Our Stories: Sarah Ashlin

International Women’s Day takes place at the pointy end of the rowing season for our Director of Rowing, Sarah Ashlin. She took time out of her packed schedule this week to speak to us about her rowing journey, inspiring the next generation of female rowers and coaching the Launceston Grammar teams.

When did you start rowing? 

I often wondered if rowing could be the sport for me growing up listening to my dad and his mates talk about their own rowing journey. I started ‘land training’ at North Esk Rowing Club in 2016 whilst recovering from an injury from another sport. The Club Coach heard I was injured and encouraged me to come along to improve my fitness for when I was cleared to run again. Rowing quickly became my number one priority, and seven years later I am still there. I have thoroughly enjoyed the challenge of not only pushing myself to be physically fit but also learning the importance of technique on performance. Although I train five mornings a week on the water in my single scull, rowing is certainly a team sport. I thrive off pushing myself for the benefit of the team, which is something athletics does not necessarily encompass for me. 


What has been the highlight of your rowing career so far? 

I have learnt a lot about myself as an athlete over the past seven years. I have experienced the many highs and lows that come with any sport, but on top of that, I have found rowing to be the most challenging sport I have participated in. I came into the sport when I was 18, with most of my fellow club mates having participated in school rowing for six years. I did not comprehend how technically reliant the sport was, to begin with, and soon found that at the national level, all my competitors were not only great athletes physically, but were also technically. I have learnt a lot from my clubmates and would proudly say my career highlight has not been an individual performance, but rather a team performance. There is something about getting up at 4:30 am most mornings and knowing everyone is in the same boat (quite literally…) that just makes success so much sweeter. At the recent Tasmanian Club Championships, North Esk Rowing Club won both the senior men’s and women’s eights. This was a first for the Club and the first time in Tasmania since the early nineties. In those moments, the rough on-water sessions and the dreaded 2km ergos do not enter your mind, it becomes clear it is all part of the road to success. 


What would you like to tell a young girl who is nervous about getting into rowing? 

Rowing can be seen as a huge commitment and is often referred to as a ‘lifestyle’. Rowers can spend most of their weekends for six months of the year at Lake Barrington. In addition to this, up to eight training sessions per week can seem daunting. Rowing provides many opportunities for everyone through different boats. You can push yourself individually to the limits in a single scull, or you can be a part of an eight where you push because you want to make it easier for your mates in an environment where only the boat matters. It is a great opportunity to get involved with a group of like-minded people all working towards the same goal. The hardest part is getting up in the morning, so find what drives you to get out of bed in the morning. Persistence leads to success, and you must trust the process to succeed. Do not be afraid to work hard and not only commit for yourself but your crew mates knowing that everyone is pushing for each other.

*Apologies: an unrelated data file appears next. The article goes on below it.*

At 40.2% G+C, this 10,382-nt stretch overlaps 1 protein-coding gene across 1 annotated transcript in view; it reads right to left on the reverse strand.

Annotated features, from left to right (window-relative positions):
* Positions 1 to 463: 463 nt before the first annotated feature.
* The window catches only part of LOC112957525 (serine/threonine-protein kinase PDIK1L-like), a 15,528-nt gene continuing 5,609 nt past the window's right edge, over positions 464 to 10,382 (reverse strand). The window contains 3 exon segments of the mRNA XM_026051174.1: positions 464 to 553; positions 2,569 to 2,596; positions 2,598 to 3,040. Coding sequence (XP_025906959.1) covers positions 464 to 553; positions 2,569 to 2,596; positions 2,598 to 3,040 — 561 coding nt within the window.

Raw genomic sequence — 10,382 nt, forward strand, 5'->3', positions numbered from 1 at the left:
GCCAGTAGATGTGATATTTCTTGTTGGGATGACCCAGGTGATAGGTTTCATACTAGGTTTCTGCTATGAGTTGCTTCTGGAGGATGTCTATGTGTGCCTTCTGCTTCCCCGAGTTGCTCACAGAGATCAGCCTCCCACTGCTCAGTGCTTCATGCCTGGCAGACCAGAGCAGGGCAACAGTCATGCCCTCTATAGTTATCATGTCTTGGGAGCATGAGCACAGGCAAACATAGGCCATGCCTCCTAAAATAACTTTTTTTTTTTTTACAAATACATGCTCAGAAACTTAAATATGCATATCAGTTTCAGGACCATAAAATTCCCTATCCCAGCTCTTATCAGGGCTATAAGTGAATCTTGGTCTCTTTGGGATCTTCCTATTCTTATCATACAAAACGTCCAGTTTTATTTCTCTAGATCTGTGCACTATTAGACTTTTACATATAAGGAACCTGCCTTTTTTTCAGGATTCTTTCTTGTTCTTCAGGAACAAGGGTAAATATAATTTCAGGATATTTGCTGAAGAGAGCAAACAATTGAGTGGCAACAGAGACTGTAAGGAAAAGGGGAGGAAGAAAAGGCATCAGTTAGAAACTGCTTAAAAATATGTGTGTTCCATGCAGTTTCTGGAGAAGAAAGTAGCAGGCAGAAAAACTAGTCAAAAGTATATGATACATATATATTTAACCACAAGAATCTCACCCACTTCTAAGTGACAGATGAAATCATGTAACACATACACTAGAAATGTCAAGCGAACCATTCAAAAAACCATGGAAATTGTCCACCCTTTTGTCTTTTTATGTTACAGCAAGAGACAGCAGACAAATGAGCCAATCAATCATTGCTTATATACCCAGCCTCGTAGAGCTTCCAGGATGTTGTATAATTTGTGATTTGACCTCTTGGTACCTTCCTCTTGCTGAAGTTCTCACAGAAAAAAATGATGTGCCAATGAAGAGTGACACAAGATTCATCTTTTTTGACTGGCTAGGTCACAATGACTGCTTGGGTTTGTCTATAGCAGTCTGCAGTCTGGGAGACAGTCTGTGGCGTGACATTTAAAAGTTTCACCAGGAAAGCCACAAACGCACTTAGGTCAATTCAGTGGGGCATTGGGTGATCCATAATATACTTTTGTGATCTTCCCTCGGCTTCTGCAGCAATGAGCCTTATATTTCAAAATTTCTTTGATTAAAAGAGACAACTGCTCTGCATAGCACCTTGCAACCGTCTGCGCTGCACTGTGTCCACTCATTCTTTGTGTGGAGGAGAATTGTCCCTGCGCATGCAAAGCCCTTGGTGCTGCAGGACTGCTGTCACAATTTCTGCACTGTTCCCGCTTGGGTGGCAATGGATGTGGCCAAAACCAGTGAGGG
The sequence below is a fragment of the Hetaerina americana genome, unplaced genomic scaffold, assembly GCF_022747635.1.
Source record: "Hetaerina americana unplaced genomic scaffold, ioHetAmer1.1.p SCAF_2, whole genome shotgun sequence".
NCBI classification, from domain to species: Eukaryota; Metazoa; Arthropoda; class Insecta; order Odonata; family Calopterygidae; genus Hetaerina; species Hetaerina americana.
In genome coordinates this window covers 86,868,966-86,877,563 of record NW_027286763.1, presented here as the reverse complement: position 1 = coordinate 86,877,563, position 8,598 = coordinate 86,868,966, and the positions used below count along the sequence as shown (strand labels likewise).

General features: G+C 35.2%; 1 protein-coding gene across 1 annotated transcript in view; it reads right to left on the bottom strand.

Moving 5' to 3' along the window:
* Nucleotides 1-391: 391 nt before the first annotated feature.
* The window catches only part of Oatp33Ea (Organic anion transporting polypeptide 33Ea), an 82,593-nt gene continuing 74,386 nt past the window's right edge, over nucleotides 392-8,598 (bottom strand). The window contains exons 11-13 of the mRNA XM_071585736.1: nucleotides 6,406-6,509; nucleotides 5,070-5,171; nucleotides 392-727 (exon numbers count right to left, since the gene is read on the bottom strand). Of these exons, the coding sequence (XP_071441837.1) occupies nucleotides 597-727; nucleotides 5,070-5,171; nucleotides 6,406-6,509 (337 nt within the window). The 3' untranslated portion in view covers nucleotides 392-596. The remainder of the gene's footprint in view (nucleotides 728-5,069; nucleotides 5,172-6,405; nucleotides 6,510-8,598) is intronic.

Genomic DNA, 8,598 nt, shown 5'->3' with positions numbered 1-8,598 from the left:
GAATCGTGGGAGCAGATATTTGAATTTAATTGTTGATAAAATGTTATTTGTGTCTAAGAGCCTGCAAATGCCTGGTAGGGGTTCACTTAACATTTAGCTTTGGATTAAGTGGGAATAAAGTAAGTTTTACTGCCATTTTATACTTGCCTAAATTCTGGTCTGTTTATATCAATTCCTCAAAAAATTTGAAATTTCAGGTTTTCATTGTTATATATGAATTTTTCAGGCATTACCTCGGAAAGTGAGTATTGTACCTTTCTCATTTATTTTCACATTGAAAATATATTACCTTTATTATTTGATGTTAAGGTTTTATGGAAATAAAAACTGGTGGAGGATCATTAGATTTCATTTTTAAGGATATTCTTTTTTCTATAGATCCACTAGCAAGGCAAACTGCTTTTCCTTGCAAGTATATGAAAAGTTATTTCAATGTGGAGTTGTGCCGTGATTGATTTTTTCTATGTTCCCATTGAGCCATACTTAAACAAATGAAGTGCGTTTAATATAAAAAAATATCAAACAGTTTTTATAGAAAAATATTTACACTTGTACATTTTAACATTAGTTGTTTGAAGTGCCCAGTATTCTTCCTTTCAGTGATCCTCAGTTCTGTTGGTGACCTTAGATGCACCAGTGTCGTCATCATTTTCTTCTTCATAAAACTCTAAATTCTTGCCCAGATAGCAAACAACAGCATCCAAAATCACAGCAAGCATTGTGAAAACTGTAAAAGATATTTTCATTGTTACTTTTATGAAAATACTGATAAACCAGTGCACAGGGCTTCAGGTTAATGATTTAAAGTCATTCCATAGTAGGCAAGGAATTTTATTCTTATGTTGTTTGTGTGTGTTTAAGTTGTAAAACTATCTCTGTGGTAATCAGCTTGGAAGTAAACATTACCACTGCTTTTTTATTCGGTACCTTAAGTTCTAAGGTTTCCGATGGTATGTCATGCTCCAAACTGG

Why is coaching the next generation of rowers important to you? 

Rowing is a unique sport in that it combines the self-discipline of an endurance sport with a highly repetitive technical motion which will take years to master. There are several factors that can influence performance; whether it be an oar, boat and rigger set-up, steering a boat straight, technique, or rowing fitness. The overall training plan needs to include both on and off-water training, encapsulating the right combination of aerobic training, technical drills, strength and conditioning and recovery work. A rowing race is generally over 2000m which requires different energy systems to be trained to ensure the fastest time possible. A good coach needs to be able to say the same thing in a wide variety of ways so that it makes sense to everyone in the boat. Crew cohesion is vital to success, so each rower needs assistance to figure out how to be a part of the whole. A coach and your crew become a second family when you spend a few hours at either end of the day with them, so it is vital rowers are surrounded by a positive and supportive environment facilitated by the coach. Rowing is an extremely challenging sport both physically and mentally and therefore coaches must be aware and responsible for recognising the best course of action for their crews and athletes to move forward.